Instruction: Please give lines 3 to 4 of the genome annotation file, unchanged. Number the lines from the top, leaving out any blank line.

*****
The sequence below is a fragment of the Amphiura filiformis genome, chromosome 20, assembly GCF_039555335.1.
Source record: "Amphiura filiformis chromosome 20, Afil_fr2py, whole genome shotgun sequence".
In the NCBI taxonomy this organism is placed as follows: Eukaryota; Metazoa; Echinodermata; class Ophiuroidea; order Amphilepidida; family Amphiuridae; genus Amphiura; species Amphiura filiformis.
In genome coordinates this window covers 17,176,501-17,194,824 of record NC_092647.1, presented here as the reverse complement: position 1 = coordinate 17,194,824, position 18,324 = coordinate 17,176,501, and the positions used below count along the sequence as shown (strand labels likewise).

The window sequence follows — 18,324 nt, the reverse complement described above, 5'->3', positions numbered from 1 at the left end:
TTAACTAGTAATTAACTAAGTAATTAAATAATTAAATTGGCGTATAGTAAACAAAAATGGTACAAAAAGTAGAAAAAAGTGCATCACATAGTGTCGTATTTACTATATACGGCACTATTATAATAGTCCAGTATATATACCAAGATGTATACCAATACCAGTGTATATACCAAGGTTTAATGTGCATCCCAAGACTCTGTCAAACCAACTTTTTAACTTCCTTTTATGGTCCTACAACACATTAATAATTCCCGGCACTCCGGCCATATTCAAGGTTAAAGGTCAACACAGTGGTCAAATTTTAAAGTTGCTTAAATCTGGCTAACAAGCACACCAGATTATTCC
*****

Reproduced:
In the NCBI taxonomy this organism is placed as follows: Eukaryota; Metazoa; Echinodermata; class Ophiuroidea; order Amphilepidida; family Amphiuridae; genus Amphiura; species Amphiura filiformis.
In genome coordinates this window covers 17,176,501-17,194,824 of record NC_092647.1, presented here as the reverse complement: position 1 = coordinate 17,194,824, position 18,324 = coordinate 17,176,501, and the positions used below count along the sequence as shown (strand labels likewise).